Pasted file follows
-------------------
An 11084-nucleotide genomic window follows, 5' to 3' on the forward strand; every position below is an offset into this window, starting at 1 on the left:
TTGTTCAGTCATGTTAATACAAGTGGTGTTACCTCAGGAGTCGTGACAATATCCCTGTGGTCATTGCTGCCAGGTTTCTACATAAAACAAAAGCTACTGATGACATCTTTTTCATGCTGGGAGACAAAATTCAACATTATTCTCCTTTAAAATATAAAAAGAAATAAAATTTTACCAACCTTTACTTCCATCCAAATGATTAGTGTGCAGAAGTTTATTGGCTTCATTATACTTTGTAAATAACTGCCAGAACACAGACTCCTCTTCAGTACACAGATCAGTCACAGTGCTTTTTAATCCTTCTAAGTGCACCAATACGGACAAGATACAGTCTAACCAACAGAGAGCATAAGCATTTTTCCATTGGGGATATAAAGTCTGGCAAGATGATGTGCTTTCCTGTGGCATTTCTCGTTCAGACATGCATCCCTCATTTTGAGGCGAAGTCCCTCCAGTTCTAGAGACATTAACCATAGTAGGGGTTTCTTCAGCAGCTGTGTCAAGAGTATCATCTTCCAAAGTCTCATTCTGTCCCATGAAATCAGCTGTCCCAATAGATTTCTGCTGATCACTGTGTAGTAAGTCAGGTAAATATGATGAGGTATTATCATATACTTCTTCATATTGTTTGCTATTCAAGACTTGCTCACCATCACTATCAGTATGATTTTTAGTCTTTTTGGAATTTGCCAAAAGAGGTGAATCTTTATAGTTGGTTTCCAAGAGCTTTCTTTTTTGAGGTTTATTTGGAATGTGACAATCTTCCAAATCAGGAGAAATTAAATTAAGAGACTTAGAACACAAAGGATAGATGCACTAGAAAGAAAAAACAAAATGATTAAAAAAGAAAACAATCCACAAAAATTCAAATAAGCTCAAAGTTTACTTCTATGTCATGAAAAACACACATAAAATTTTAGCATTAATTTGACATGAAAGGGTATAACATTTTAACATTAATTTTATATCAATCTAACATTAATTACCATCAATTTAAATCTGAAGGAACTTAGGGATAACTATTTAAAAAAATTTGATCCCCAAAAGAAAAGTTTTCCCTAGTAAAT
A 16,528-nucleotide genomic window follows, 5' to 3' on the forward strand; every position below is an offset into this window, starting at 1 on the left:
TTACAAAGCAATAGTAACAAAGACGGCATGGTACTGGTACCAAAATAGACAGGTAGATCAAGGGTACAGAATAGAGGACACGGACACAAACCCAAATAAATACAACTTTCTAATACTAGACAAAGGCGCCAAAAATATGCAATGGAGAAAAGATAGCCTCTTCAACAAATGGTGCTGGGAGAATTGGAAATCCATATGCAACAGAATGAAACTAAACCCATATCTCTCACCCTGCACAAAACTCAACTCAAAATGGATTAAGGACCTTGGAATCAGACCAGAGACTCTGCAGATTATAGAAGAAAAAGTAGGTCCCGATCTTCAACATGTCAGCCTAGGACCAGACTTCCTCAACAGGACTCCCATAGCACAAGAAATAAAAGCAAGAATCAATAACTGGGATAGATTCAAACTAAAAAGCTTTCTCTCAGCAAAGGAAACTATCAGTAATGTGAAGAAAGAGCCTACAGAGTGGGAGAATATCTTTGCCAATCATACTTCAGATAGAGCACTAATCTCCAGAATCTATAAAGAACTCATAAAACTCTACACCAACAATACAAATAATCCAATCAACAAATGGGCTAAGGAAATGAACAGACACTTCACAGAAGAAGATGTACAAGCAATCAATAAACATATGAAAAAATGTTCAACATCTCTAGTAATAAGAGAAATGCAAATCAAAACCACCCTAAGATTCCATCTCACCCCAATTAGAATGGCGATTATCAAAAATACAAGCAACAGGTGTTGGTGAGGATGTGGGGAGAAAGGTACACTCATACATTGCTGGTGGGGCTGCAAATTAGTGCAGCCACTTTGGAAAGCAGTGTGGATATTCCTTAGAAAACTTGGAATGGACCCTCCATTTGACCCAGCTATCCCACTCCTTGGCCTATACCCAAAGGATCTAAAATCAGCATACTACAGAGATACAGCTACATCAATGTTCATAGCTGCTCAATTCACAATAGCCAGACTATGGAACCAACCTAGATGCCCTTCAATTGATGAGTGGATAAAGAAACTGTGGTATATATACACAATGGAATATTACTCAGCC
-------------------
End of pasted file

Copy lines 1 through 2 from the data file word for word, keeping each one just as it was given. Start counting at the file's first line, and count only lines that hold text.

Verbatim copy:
An 11084-nucleotide genomic window follows, 5' to 3' on the forward strand; every position below is an offset into this window, starting at 1 on the left:
TTGTTCAGTCATGTTAATACAAGTGGTGTTACCTCAGGAGTCGTGACAATATCCCTGTGGTCATTGCTGCCAGGTTTCTACATAAAACAAAAGCTACTGATGACATCTTTTTCATGCTGGGAGACAAAATTCAACATTATTCTCCTTTAAAATATAAAAAGAAATAAAATTTTACCAACCTTTACTTCCATCCAAATGATTAGTGTGCAGAAGTTTATTGGCTTCATTATACTTTGTAAATAACTGCCAGAACACAGACTCCTCTTCAGTACACAGATCAGTCACAGTGCTTTTTAATCCTTCTAAGTGCACCAATACGGACAAGATACAGTCTAACCAACAGAGAGCATAAGCATTTTTCCATTGGGGATATAAAGTCTGGCAAGATGATGTGCTTTCCTGTGGCATTTCTCGTTCAGACATGCATCCCTCATTTTGAGGCGAAGTCCCTCCAGTTCTAGAGACATTAACCATAGTAGGGGTTTCTTCAGCAGCTGTGTCAAGAGTATCATCTTCCAAAGTCTCATTCTGTCCCATGAAATCAGCTGTCCCAATAGATTTCTGCTGATCACTGTGTAGTAAGTCAGGTAAATATGATGAGGTATTATCATATACTTCTTCATATTGTTTGCTATTCAAGACTTGCTCACCATCACTATCAGTATGATTTTTAGTCTTTTTGGAATTTGCCAAAAGAGGTGAATCTTTATAGTTGGTTTCCAAGAGCTTTCTTTTTTGAGGTTTATTTGGAATGTGACAATCTTCCAAATCAGGAGAAATTAAATTAAGAGACTTAGAACACAAAGGATAGATGCACTAGAAAGAAAAAACAAAATGATTAAAAAAGAAAACAATCCACAAAAATTCAAATAAGCTCAAAGTTTACTTCTATGTCATGAAAAACACACATAAAATTTTAGCATTAATTTGACATGAAAGGGTATAACATTTTAACATTAATTTTATATCAATCTAACATTAATTACCATCAATTTAAATCTGAAGGAACTTAGGGATAACTATTTAAAAAAATTTGATCCCCAAAAGAAAAGTTTTCCCTAGTAAAT